Additional reading:
Camel (Wikipedia)
Bactrian camel (Wikipedia)

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Why do cat’s eyes shine in the darkness of night?

Not only cats’ but the eyes of some other nocturnal animals like leopard and tiger also show their distinctive glow at night, though the familiar example is that of a cat. During the day when there is dazzling bright light the cat spends most of the time dozing in some cozy corner. (Man sleeps for about 8 hour in a day on an average but the cat sleeps for about 16 hours – spending only 1/3 of its life awake.) Even if it is awake during day pupils of its eyes narrow to a slit to avoid dazzling bright light. They widen in dark to allow maximum light to enter.
A cat cannot see at all in complete darkness but it can make the best use of whatever little light that is available. Rays of dim light entering the eyes through pupils are gathered on retina which has two kinds of cells – rods and cones. Compared to humans, the cat has relatively more rods than cones in its retina. Rods provide sensitivity to low light, while resolving power and color are derived from cones. The functions differ, but together they add up to what we call vision. Besides rods and cones the cat has a glossy area behind the retina. Known as tapetum lucidum, it works like a mirror and provides the retina a second chance to gather the light rays which it missed earlier. Humans are not so fortunate, for any light that passes unabsorbed through the retina is lost for vision. In cats, such light is reflected back to the retina by the lustrous tapetum lucidum. This makes cat’s eyes glitter at night.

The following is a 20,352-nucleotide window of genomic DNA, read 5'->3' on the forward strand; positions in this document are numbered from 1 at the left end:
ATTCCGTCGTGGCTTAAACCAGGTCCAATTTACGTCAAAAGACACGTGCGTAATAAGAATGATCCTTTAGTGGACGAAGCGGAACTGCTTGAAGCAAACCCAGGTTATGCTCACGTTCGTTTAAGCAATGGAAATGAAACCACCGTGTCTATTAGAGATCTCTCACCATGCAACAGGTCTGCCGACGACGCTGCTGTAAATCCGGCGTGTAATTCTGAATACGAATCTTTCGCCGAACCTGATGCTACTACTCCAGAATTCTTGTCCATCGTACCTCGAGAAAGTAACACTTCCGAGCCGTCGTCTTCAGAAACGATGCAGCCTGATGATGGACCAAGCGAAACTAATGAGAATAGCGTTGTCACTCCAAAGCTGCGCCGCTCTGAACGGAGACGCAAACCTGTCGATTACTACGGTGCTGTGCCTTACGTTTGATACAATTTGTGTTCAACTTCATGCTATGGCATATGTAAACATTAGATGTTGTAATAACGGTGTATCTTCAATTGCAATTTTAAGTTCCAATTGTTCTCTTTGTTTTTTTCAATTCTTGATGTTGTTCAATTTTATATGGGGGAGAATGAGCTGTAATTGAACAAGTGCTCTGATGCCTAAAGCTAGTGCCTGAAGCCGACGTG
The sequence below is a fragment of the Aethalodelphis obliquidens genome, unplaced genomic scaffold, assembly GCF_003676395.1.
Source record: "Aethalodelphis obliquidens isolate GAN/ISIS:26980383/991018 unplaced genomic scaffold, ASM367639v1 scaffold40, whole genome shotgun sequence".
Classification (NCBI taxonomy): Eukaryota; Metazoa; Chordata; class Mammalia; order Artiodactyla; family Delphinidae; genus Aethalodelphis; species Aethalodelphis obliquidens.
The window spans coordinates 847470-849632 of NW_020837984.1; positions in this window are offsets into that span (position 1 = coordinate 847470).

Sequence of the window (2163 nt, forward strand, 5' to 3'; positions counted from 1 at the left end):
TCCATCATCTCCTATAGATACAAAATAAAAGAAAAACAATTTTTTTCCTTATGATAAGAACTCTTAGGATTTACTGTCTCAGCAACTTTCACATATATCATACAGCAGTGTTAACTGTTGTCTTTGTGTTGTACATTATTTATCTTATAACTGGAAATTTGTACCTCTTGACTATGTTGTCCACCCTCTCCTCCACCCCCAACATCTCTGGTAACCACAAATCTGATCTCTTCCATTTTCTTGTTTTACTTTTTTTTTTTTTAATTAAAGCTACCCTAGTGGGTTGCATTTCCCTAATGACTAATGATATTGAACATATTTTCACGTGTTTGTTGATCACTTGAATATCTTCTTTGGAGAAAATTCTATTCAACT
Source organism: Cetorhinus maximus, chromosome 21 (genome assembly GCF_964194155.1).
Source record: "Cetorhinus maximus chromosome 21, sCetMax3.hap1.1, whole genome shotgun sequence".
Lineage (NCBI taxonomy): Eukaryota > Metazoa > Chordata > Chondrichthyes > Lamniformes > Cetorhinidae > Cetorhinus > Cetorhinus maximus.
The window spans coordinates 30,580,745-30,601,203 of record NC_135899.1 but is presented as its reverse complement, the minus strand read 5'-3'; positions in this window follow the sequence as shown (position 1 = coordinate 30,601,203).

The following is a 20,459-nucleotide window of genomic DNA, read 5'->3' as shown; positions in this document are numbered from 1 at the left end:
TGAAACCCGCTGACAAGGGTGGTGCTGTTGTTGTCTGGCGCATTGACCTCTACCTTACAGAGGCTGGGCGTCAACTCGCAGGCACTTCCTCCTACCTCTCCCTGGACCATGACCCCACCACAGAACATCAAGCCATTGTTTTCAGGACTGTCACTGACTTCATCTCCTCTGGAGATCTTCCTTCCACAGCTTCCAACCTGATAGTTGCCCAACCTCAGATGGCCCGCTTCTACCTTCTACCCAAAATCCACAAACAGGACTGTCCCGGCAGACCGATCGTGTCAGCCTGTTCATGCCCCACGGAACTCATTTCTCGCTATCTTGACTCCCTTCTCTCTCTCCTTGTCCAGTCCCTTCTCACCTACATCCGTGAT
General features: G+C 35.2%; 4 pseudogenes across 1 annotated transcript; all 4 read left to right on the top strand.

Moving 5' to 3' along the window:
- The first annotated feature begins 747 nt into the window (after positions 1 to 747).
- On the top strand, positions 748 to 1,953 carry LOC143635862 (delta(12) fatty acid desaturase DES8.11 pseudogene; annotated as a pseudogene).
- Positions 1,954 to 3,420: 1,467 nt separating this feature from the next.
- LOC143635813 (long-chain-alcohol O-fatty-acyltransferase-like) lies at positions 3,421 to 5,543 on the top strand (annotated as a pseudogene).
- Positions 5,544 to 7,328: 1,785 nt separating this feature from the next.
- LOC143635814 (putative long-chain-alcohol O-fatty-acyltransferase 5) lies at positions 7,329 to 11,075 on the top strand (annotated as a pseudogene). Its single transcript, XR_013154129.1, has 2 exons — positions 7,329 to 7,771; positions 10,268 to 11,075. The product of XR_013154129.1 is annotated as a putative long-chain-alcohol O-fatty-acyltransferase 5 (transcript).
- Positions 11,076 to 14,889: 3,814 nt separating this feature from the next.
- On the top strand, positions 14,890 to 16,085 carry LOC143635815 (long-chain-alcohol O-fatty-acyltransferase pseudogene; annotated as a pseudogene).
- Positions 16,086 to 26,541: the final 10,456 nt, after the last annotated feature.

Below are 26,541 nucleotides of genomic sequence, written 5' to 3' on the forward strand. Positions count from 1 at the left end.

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Where did New Zealand’s birds and animal like kiwi, kea, kakapo, possums, sheep, etc come from?


One of the strangest things about New Zealand is that originally it had no land mammals, no snakes, no fruit trees, and no cereal grains or grasses of the kinds that animals eat. There was one poisonous insect, a little spider that lives on some of the beaches. When the Maoris came to the islands, they brought some dogs and a kind of black rat with them in their canoes, but there are none of these dogs left now, and the rats are very rare. When the white settlers come here, they had to bring into the country all of the cattle, sheep, and other domesticated animals. They also had to import clover and other pasture grasses for the animals to eat, and then they had to import bees to pollinate the clover.